Put simply, ghostwriting is where one person writes a piece of copy that is published under another person’s name. It’s long been standard practice in the world of celebrity memoirs. But more managers and thought leaders are also outsourcing their writing to professionals, commissioning anything from press releases and blog posts to opinion pieces and speeches. These extremely busy executives might not have the time, the writing skills, or the inclination to put pen to paper. And that’s where ghostwriters come in.

Perks and Pitfalls

As a type of copywriting, ghostwriting is an attractive field for translators looking to diversify their business. Before we dive deeper into the skills that successful ghostwriters need to master, it’s essential to know some of the benefits and drawbacks.

Let’s get the biggest downside out of the way first: You do all the work but get none of the credit. Not only does your name not appear on the final copy, but you also generally cannot use this work in your portfolio or to build your business. Many clients will have you sign non-disclosure agreements so you cannot claim any connection to your brilliant piece of writing, either. Like translation projects, ghostwriting assignments often require quick turnaround, and time is of the essence.

On the upside, though, ghostwriting is usually better paid to compensate for the fact that you don’t get any of the glory. Ghostwriting projects help you forge close relationships with executives. If they are happy with your work, they might well refer you (discreetly) to other big names in the industry. And you will also build soft skills, such as asking good questions, listening with empathy, and understanding different viewpoints.

Write Like a Chameleon

Beyond crafting outstanding prose, good ghostwriters master two main skills: They fully understand the topic they are writing about and can nail the client’s voice. Specialized translators with subject-matter expertise are ideally positioned to work as ghostwriters. If you spend your days translating about contract law, you probably know enough about recent landmark rulings to write an opinion piece for a legal expert. If logistics is your niche, you could likely knock out a blog post about the latest trends for a shipping company’s CEO in no time.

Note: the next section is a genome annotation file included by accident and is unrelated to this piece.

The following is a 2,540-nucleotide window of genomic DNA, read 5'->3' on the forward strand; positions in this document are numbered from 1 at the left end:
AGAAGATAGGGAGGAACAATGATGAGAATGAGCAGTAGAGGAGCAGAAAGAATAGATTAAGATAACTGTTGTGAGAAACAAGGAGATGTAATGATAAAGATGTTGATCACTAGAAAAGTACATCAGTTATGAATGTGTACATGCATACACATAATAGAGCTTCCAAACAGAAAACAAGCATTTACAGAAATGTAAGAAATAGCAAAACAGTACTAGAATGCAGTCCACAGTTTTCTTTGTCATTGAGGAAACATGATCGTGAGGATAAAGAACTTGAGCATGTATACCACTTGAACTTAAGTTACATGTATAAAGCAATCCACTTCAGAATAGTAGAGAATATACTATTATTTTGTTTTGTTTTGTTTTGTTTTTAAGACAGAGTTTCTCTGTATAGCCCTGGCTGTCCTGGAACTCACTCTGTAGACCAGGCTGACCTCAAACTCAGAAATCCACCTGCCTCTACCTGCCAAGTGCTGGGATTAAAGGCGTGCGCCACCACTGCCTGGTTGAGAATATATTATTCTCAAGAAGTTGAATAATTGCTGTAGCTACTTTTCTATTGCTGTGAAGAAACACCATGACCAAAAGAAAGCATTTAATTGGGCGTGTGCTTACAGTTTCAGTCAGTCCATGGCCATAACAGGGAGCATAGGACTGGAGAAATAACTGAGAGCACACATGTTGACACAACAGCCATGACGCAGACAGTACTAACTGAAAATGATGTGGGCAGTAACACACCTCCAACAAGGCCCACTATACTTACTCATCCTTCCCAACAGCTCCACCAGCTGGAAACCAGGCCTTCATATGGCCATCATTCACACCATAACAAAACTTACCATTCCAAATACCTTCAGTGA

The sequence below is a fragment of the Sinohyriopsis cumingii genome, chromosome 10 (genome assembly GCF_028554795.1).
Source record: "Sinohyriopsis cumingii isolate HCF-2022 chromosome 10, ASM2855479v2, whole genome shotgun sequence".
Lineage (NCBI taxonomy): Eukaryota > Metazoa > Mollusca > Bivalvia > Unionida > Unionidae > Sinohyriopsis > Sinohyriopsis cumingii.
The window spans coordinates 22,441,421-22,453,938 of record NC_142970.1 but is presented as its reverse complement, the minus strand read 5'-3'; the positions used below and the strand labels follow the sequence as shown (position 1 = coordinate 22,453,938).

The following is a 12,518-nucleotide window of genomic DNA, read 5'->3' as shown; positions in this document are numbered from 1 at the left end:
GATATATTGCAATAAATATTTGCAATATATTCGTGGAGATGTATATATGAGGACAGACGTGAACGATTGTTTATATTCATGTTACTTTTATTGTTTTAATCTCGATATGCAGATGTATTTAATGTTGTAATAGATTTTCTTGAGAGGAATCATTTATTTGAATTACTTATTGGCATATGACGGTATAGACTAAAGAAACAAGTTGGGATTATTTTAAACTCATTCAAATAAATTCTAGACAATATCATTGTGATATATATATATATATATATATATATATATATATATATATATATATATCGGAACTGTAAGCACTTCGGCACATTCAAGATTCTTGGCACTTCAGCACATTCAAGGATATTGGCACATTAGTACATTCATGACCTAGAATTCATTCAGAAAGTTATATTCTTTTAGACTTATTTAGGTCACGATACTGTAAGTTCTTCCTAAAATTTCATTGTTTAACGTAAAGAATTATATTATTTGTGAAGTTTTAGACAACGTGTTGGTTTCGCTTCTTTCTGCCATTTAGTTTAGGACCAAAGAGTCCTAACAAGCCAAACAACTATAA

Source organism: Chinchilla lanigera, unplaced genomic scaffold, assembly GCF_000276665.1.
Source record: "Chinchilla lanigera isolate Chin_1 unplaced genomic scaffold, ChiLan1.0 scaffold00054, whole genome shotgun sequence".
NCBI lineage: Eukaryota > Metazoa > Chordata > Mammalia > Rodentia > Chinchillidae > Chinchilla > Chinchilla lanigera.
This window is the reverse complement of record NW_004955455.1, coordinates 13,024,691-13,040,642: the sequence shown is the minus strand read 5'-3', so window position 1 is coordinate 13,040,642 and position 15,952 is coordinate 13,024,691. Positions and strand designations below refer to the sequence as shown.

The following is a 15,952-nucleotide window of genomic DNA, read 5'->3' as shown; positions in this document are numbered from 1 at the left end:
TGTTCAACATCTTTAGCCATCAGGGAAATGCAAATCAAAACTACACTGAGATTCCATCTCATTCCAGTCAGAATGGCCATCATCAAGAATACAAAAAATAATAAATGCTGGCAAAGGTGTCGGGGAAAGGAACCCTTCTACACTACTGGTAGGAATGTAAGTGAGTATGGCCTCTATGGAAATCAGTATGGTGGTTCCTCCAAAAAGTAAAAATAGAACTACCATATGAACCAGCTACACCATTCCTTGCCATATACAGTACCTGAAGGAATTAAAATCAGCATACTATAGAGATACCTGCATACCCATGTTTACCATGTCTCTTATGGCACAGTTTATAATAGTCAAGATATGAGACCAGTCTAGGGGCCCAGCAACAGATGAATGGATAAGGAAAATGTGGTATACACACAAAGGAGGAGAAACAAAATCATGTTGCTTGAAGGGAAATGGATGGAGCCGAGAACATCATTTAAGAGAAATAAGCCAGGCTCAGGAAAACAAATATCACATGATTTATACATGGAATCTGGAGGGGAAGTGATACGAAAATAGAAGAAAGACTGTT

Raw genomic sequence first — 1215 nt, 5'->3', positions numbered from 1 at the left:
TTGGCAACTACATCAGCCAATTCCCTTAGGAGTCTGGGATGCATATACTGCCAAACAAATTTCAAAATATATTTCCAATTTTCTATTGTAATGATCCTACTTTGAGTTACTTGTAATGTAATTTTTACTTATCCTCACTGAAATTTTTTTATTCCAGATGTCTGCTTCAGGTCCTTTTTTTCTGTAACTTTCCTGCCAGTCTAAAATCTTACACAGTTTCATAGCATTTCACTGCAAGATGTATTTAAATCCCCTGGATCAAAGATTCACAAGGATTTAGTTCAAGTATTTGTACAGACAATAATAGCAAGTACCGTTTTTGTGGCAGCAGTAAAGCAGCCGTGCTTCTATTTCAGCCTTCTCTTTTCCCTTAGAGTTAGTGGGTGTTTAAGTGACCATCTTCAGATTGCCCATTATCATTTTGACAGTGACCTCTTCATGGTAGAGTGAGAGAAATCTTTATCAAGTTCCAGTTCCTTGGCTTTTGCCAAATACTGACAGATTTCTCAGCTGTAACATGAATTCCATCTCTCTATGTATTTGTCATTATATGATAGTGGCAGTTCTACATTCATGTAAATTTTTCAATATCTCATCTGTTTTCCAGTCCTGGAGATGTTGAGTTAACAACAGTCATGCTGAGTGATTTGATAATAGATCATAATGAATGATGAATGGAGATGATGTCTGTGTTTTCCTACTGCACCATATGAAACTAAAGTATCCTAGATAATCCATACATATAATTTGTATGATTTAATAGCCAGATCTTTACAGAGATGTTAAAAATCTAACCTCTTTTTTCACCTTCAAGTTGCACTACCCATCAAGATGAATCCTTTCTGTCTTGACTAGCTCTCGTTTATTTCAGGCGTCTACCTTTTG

Capturing the client’s voice is a different cup of tea, though. To be a good ghostwriter, you have to have empathy, put yourself in the client’s metaphorical shoes and walk around in them for a while. Just like a chameleon changes color to blend in, you need to take on the client’s persona and perspective. The bottom line is that whatever you are writing, it must sound like something that could have come from their mouth or keyboard.

Get (and Craft) the Message

Executives who use ghostwriters are busy people. Nonetheless, it is important to arrange a phone or video call to learn their voice. Email just doesn’t cut it. Ahead of the meeting, you should have received information about the brief: what will you be writing, what is the topic, how long should the piece be, and when is the deadline?

The call is the time to listen and ask questions. If possible, ask to record the meeting. If that’s not an option, make sure that you take copious notes and sum up what they have said before the call ends to make sure you have understood properly. Be curious and dig deep to learn more about their opinions and outlooks. Ask if there are any words or phrases that the client does not want you to use.

After the call, you can identify themes and consider how to structure the piece. And then it’s time to write. Think about the wording the client might use. Would they use longer or shorter sentences? Would they inject humor or keep things prim and proper? If it’s a speech or narrative piece, you should also read the copy aloud to see if it ‘sounds’ like the client. Once you have submitted your work, it is not unusual for the client to change things here and there. That is part of the process of creating copy that the client can literally put their name to.

Next Steps

If this sounds fun, you might be wondering how to land your first project. As with translation, it’s all about building your brand. An excellent way to begin is to author well-written articles in your specialist field (for the above examples, perhaps an essay on the impact of a ruling on contractual law or a blog post on the top 10 logistics trends in 2021). Nowadays, anybody can showcase their writing on LinkedIn and platforms like Medium, but you should also consider pitching to magazines in your area of specialization.